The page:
The story of Fisayo Soyombo, an investigative reporter, is a positive challenge to development journalism in the country, writes Olawale Olaleye
Professional, adventurous, daring and of course, atypical of the spirit of the average Nigerian journalist, Fisayo Soyombo, had set a new standard in investigative reporting by exposing some of the sleaze that goes on in high places, making the Nigeria police stations and the prisons a citable example.
From framing himself with a non-existent offence, Ojo Olajumoke as he chose to be called for the period of the investigation, spent two weeks in detention, five days in a Police cell and eight more days as an inmate in Ikoyi Prison, just to track corruption in the nation’s criminal justice system, accounts which captured the moments of his arrest by the Police to the point of release from prison.
With fine expository prose delivered with lucid narratives, Soyombo told of his chilling experience in the first of this three-part series, which started with his feigned offence and culminated in his arrest and detention as well as his arraignment and eventual remand in prison.
Citing incontrovertible evidence, which combines both video and still pictures, he told of how the police perverted the course of justice in their quest to make money off suspects and subjected many to needless hardship, mostly by trampling on the laws that guide their operations.
Armed with bodycam and recording tools, mostly, his experience exposed many of the underhand dealings at the police stations, which involved practically all the officers regardless of their ranks. His expose included alleged wrongful arrests, denial of bails, conflation of charges to increase bail sum, and alleged bribes for everything from the reception of visitors to phone charging of suspects.
With images of police cell, audio recording and footage of police officers receiving bribes, Soyombo has even made denial difficult for the authorities and his story remains a compelling read for everyone, who seeks genuine reform in critical areas of the nation’s body polity like the prisons.
But, first, how about a short trip to the introductory part of his experience at the station and in the hands of the police, who were supposed to be his friends?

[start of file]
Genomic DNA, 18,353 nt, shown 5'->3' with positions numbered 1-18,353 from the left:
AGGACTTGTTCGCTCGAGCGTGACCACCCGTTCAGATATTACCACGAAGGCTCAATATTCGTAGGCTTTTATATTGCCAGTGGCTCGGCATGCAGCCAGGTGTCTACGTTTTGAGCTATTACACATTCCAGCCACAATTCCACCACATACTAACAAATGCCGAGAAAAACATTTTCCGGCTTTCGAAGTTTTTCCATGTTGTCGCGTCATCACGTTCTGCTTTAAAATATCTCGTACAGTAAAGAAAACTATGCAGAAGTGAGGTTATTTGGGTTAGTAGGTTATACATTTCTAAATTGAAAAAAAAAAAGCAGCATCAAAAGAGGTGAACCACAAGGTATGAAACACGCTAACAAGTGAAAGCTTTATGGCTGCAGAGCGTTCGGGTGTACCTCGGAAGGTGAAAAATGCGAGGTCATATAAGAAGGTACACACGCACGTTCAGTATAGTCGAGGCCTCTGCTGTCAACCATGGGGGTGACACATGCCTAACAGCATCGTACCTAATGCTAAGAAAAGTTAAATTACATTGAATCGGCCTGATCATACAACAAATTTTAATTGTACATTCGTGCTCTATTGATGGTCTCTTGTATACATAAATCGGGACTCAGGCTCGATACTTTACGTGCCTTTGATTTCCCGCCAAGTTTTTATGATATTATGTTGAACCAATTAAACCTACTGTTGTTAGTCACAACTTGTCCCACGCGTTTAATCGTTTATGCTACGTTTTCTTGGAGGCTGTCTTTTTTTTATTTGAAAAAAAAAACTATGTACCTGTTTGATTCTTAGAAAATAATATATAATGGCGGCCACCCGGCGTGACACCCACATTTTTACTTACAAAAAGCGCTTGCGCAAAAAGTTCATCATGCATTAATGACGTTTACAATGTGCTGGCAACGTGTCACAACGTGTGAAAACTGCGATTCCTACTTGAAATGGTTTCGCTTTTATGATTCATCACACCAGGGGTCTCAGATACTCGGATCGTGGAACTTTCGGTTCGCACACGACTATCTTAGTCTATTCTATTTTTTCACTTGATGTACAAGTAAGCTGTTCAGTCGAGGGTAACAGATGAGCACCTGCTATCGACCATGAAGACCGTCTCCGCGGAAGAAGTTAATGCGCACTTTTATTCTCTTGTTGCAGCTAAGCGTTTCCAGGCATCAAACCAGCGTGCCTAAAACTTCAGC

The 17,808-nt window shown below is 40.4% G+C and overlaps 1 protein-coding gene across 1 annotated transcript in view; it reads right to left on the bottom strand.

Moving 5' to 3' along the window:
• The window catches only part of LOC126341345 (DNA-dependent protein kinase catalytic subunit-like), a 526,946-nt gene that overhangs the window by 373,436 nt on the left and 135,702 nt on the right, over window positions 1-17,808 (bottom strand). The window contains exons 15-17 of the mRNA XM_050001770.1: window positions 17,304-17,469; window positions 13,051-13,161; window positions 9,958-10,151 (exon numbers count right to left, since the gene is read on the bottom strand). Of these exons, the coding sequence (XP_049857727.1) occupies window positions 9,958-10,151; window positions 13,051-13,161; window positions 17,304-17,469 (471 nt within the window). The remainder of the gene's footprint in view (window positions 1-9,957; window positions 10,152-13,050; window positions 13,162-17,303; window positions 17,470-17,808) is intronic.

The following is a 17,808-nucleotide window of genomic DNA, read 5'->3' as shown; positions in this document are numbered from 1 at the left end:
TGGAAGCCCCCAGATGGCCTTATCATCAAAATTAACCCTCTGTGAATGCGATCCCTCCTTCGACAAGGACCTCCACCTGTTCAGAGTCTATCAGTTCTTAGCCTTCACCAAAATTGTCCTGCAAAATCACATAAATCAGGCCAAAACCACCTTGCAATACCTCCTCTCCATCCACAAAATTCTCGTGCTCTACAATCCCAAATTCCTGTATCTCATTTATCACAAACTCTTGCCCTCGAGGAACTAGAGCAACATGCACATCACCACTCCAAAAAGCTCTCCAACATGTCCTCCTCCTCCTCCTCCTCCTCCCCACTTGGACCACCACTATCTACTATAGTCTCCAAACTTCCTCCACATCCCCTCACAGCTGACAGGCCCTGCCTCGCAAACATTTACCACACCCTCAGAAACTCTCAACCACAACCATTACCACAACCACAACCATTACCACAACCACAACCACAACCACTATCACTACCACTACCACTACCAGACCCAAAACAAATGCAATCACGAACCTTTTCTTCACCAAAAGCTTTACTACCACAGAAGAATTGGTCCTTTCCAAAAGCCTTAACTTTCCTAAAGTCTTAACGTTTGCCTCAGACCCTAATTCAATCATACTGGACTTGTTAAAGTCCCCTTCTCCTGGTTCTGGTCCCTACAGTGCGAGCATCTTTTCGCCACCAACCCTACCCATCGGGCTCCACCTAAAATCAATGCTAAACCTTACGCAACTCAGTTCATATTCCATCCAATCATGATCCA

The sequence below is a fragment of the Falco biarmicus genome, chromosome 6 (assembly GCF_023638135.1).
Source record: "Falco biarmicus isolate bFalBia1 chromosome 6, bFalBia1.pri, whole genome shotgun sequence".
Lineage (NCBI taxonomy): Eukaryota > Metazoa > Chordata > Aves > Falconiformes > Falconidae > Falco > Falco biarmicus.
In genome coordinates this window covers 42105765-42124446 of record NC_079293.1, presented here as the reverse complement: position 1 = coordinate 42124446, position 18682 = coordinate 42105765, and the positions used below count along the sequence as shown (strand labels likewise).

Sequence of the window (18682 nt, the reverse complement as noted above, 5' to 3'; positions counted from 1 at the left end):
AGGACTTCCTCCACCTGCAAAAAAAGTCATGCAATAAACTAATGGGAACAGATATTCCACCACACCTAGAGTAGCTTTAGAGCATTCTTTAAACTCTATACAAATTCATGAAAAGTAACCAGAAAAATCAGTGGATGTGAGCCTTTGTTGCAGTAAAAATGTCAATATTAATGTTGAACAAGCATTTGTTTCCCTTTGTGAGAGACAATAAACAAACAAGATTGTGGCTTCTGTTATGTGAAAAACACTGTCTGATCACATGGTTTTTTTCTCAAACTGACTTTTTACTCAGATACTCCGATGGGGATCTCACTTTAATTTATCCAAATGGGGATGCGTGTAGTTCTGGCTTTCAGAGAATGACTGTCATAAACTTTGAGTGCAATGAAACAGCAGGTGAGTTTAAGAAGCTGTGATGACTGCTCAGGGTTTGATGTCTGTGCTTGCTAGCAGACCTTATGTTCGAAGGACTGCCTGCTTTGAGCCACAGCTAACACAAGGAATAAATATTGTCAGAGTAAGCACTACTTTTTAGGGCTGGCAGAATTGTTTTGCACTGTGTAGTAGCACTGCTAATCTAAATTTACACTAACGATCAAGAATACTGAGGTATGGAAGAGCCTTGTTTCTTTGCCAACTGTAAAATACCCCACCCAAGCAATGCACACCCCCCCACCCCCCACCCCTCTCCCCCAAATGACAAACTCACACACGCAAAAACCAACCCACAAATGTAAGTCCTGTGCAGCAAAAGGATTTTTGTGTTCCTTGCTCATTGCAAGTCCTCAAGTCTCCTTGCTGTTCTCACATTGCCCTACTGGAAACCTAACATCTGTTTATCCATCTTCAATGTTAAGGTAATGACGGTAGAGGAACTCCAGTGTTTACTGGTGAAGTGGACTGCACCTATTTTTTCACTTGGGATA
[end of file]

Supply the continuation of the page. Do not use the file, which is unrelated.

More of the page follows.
“It cost only N500 for a policeman to arrest me, and N1,000 for another to hurl me into a cell. Of course they didn’t know I was a journalist; I had assumed a pseudonym and grown my hair long enough — for 10 months — to blend with artificial dreads. My locks were tinted in gold and almost all my facial hair removed.
“I cut the profile of the kind of youth the Police indiscriminately railroad into their notoriously ramshackle vans for no reason, for onward transfer to their cells. One look at me, and the typical policeman would have mistaken me for a compulsive hemp smoker, an incorrigible internet-fraudster, or a serial drug abuser.
“Therefore, it didn’t take too long after my arrest for me to begin to see the Police in their true elements. My supposed offence was that someone had sold me a car worth N2.8million in November 2018; however, after paying N300,000 cash, I began to avoid him — until I was eventually apprehended on Monday July 8.
“Once I was arrested and whisked into an innocuously passing danfo, I imagined I would be immediately taken to the cell of Pedro Police Station, Shomolu, Lagos. But it wasn’t that straightforward. I was first shoved behind the counter; and after half-an-hour, the Crime Officer (CO), Inspector Badmus, fetched me into a back office where I was grilled for close to two hours, culminating in a written statement from me that represented his thoughts more than mine.
“He asked me questions but only allowed me to write the answers that suited him; if the answers didn’t, he cut me short halfway. Afterwards, I was led to the expansive office of the Divisional Police Officer (DPO), a tall, dark, rotund, middle-aged man who pronounced me guilty in a matter of minutes. ‘This is one of the many criminals destroying this city’, he yelled after a long, menacing glance all over me. ‘Please hold him well!’
“Armed with this new order, the CO, who had been relatively civil all along, groped for my trousers then grabbed me by the waist as we made the short return trip to the counter. It was a walk of no more than 50 metres, but by the way he held me, anyone would have thought we were walking over a thousand kilometres and there was the potential for escape.